If any of you are keen to get started selling insects then we recommend that you first contact your local Environmental Health Officer (or your copacker's local EHO if someone else is distributing your product) and ask them if you are all right to sell products containing Acheta domesticus crickets or Tenebrio molitor mealworms. They should say yes, but may not. If they say yes, then you are good to go. Just note that the FSA could, at any time, send a communication to local authorities instructing them to enforce a policy which would take insect based products off the market.
It would also be worth you checking that your product and public liability insurers are aware of what you are doing and will cover the risk. Some of our members have had some issues in this regard. 

The Woven Board is of the opinion that we should make hay whilst the sun shines - but it is your decision if you want to take the risk.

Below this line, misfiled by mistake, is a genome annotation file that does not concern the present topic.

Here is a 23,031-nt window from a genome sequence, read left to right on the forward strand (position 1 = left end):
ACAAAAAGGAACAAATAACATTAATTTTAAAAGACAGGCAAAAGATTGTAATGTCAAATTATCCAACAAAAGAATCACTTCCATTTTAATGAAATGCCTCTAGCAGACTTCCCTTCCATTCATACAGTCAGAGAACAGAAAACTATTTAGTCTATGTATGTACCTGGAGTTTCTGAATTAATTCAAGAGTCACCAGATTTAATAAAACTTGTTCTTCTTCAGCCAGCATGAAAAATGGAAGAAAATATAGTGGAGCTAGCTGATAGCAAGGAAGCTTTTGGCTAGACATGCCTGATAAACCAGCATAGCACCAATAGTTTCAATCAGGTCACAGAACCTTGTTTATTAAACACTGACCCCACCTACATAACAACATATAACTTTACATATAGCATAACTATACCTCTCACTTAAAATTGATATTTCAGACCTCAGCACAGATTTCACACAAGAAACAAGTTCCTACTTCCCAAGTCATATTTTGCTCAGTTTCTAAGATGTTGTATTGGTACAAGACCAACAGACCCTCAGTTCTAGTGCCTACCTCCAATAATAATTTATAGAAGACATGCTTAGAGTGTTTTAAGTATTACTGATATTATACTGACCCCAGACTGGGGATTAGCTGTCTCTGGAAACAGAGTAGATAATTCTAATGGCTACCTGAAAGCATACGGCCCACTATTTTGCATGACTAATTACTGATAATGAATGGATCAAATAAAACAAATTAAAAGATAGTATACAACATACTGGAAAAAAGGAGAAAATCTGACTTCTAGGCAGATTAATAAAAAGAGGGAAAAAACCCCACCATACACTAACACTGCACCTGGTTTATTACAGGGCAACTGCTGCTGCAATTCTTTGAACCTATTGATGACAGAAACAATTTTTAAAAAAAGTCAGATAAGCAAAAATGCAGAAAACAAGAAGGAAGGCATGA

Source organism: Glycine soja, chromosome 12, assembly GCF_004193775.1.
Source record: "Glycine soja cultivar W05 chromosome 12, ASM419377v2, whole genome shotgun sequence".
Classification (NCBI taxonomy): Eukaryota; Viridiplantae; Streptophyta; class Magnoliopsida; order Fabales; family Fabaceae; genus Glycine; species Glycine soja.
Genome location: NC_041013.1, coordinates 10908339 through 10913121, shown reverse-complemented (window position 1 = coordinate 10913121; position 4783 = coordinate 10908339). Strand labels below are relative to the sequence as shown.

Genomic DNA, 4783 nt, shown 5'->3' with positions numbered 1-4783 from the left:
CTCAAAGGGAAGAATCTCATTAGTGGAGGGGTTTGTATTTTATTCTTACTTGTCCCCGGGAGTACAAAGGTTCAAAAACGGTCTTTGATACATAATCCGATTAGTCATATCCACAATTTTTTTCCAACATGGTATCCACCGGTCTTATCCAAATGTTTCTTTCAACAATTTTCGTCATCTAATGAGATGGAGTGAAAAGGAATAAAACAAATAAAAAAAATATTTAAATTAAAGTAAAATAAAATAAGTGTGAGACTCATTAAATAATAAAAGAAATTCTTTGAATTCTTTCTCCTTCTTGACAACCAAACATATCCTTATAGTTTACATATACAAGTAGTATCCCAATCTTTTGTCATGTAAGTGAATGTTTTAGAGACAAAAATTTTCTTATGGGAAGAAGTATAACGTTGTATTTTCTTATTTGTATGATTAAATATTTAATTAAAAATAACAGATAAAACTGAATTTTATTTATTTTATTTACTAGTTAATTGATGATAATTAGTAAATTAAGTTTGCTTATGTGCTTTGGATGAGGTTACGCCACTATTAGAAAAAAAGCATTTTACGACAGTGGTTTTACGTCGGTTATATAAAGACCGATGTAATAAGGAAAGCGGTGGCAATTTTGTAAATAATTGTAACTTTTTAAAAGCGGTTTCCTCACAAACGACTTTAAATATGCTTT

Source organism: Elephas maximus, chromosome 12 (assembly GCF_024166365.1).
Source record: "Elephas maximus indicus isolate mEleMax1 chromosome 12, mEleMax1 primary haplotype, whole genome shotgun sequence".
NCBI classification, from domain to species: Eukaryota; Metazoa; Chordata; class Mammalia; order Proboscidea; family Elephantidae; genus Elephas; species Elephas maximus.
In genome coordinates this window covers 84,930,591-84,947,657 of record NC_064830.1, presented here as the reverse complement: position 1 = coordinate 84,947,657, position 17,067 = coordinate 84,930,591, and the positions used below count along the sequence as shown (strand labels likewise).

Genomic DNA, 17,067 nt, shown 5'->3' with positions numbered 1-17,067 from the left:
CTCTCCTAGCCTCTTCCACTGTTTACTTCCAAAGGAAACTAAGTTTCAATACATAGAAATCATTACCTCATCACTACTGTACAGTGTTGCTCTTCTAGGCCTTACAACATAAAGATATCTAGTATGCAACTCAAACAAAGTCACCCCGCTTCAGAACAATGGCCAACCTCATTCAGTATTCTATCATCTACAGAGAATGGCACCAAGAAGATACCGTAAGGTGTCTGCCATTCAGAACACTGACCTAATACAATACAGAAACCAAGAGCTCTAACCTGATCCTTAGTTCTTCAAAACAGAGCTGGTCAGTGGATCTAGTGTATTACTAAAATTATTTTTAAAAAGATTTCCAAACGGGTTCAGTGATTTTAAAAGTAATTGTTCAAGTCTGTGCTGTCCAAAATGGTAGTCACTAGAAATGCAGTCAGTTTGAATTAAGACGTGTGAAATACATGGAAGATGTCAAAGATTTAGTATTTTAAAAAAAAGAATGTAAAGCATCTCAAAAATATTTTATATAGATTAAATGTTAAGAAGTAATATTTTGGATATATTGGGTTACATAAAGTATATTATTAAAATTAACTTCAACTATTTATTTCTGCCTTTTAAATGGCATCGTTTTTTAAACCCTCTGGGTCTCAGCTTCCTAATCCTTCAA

Woven Network transformation - Woven 2.0

The Woven Network response to changed circumstances has been to develop a way forward for the sector. This has meant Woven changing fundamentally its nature and focus. Up until this year, Woven has been run as an informal, volunteer-run Community Interest Company (CIC) catering to a diverse international membership of parties who have interest in the insect farming sector. On 15 December 2021, by unanimous agreement, the members voted for the Woven Network CIC to change its aims to:
Supporting and meeting the needs of businesses with a base in the UK involved in the insects for human consumption domain.”
In addition, the Memoranda and Articles have been revised so that the Woven will be led by an elected board voted from its membership which will be responsible for setting the agenda for the Woven Network, managing contracts with a professionally delivered Executive (initially delivered by Unconventional Connections Ltd).
On 15 December 2021, we also saw a new set of Directors being voted in unanimously:
We shall shortly load profiles of the directors onto the Woven website. This group has already set out their vision for how Woven can serve better the sector and we look forward to seeing these coming to fruition.